James and Ann’s third child, the eldest daughter, was called Ellen. She was born 9 February 1824 and baptised in the Chapelry of Hale on 22 August 1824. The baptism register records James’s occupation as road surveyor and their abode as St Helens. Ellen Cross was Greg’s 3rd great aunt.
On the 1841 census James Cross, occupation farmer, was living with his wife Ann and three of his five sons: Thomas, James and Francis. There is no mention of daughters.
The eldest son, John, was a surgeon’s apprentice on the 1841 census living with Thomas Gaskill surgeon in Prescott.
James and Ann’s son William Grapel Cross was possibly at school. He was then about ten years old but ten years later he was with the family on the 1851 census. There is a William Cross at a grammar school in Whalley in 1841. The age and Lancashire location seem to fit, and the fact that he later got a job as an Admiralty clerk indicates he was well educated.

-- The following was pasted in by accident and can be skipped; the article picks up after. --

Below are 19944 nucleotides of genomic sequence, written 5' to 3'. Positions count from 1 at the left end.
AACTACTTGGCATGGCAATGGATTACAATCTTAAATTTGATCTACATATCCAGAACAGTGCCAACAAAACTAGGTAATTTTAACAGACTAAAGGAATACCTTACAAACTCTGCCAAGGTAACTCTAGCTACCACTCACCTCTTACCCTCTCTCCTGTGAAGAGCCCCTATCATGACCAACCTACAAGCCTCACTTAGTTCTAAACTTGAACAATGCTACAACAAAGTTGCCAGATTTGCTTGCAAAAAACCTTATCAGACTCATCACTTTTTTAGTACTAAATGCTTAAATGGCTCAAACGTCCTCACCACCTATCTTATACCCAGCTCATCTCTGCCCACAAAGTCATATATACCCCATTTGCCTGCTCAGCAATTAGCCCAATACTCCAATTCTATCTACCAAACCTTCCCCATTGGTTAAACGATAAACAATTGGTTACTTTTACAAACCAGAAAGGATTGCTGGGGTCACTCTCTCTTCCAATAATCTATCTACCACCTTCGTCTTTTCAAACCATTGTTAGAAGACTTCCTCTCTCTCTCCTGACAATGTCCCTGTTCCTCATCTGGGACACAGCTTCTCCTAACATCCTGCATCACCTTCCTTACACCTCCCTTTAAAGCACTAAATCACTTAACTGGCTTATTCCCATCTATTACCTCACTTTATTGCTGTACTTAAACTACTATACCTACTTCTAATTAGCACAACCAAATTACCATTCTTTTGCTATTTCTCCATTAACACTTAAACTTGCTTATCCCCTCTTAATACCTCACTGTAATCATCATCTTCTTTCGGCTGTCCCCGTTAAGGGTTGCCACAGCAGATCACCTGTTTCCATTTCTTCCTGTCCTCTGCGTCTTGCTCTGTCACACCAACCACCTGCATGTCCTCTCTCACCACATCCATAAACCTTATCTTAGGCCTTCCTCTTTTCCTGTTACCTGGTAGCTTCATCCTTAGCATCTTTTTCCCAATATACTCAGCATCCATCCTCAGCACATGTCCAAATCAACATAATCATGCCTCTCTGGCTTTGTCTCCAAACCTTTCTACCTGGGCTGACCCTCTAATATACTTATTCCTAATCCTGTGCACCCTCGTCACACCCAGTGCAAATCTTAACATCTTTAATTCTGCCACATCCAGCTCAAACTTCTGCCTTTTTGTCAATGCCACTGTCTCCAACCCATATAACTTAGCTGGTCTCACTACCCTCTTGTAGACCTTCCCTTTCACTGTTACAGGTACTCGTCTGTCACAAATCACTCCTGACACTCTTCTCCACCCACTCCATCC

Ellen and her sister Ann Jane who was born in 1826 were not with the family.
Ann Jane Cross was born 28 June 1826 and baptised 16 July 1826 at St Helens, Lancashire. There is a burial on 14 May 1827 at St Mary, Hale, Lancashire, England of an Anne Jane Cross with Age: 1 Abode: St Helens. She seems likely to have been Anne the daughter of James and Ann.
There is a marriage of Ellen Cross daughter of James Cross, husbandman of Eccleston, in 1842. Ellen was a minor and this is consistent with the 1824 birth-date as she would then have been 18. A husbandman’s status was inferior to that of a yeoman. The latter owned land; the former did not.